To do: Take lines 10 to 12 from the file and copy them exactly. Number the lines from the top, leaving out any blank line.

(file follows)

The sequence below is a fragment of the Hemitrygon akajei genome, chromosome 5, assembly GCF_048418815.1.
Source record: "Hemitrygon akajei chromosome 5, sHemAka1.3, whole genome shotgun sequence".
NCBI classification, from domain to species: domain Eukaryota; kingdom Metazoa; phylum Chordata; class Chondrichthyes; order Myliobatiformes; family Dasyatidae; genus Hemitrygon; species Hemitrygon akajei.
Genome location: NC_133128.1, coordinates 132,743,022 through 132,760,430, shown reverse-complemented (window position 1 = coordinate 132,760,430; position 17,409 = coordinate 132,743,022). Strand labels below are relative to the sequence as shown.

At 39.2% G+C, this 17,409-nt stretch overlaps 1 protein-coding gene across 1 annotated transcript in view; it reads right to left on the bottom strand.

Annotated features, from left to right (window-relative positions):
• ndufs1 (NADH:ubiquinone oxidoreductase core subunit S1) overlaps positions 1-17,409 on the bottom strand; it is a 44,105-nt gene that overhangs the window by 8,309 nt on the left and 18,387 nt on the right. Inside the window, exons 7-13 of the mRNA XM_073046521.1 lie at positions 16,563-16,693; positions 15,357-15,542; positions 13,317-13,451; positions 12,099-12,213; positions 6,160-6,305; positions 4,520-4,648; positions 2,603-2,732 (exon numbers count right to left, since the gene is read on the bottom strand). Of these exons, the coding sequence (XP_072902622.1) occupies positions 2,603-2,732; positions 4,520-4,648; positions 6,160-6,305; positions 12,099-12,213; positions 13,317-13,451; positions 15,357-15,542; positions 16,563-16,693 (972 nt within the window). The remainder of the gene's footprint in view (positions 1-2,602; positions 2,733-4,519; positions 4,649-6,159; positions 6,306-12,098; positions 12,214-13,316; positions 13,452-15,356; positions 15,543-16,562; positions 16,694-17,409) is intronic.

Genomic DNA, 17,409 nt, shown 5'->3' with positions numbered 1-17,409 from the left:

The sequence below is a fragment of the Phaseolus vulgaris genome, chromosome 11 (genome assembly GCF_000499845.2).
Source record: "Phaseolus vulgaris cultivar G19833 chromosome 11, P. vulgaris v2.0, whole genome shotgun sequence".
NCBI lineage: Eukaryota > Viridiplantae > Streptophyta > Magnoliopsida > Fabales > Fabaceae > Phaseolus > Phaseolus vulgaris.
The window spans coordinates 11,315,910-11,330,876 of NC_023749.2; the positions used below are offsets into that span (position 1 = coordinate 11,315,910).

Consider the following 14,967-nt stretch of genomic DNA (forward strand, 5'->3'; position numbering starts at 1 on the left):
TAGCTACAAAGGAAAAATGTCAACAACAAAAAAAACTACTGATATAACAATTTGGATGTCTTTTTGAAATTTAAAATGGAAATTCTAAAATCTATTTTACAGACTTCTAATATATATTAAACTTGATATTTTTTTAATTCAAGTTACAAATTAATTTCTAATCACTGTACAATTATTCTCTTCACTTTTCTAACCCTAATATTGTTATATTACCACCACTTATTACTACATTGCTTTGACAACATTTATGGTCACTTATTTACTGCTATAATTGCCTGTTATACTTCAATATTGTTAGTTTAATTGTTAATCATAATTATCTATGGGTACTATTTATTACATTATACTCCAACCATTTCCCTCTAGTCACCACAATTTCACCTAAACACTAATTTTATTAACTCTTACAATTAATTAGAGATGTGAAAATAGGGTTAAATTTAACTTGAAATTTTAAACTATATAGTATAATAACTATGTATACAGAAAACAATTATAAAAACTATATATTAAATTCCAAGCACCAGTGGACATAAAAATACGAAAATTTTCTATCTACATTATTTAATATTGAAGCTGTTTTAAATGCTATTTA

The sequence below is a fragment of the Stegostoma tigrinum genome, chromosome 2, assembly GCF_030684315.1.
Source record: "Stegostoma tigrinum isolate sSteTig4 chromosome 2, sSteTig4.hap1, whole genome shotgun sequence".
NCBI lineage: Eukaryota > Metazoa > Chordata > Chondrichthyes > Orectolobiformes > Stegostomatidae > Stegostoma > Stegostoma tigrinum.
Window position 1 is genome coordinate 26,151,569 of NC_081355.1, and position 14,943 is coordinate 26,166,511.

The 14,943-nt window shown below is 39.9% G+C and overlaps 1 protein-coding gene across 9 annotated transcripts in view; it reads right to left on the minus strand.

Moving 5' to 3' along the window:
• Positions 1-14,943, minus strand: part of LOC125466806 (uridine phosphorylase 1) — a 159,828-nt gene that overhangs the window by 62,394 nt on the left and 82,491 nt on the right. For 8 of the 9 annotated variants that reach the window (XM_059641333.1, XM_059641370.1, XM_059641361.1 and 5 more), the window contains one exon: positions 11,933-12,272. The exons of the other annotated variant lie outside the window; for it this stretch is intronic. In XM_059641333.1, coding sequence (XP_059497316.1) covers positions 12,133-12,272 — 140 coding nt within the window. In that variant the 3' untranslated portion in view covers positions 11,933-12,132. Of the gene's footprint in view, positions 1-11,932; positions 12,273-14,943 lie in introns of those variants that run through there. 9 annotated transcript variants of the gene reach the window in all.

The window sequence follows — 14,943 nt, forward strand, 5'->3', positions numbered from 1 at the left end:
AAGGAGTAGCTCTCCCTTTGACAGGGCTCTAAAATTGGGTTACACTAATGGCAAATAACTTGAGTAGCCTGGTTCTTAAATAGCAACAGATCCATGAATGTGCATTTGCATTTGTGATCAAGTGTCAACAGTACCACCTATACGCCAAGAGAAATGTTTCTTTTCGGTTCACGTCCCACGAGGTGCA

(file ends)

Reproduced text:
Source record: "Phaseolus vulgaris cultivar G19833 chromosome 11, P. vulgaris v2.0, whole genome shotgun sequence".
NCBI lineage: Eukaryota > Viridiplantae > Streptophyta > Magnoliopsida > Fabales > Fabaceae > Phaseolus > Phaseolus vulgaris.
The window spans coordinates 11,315,910-11,330,876 of NC_023749.2; the positions used below are offsets into that span (position 1 = coordinate 11,315,910).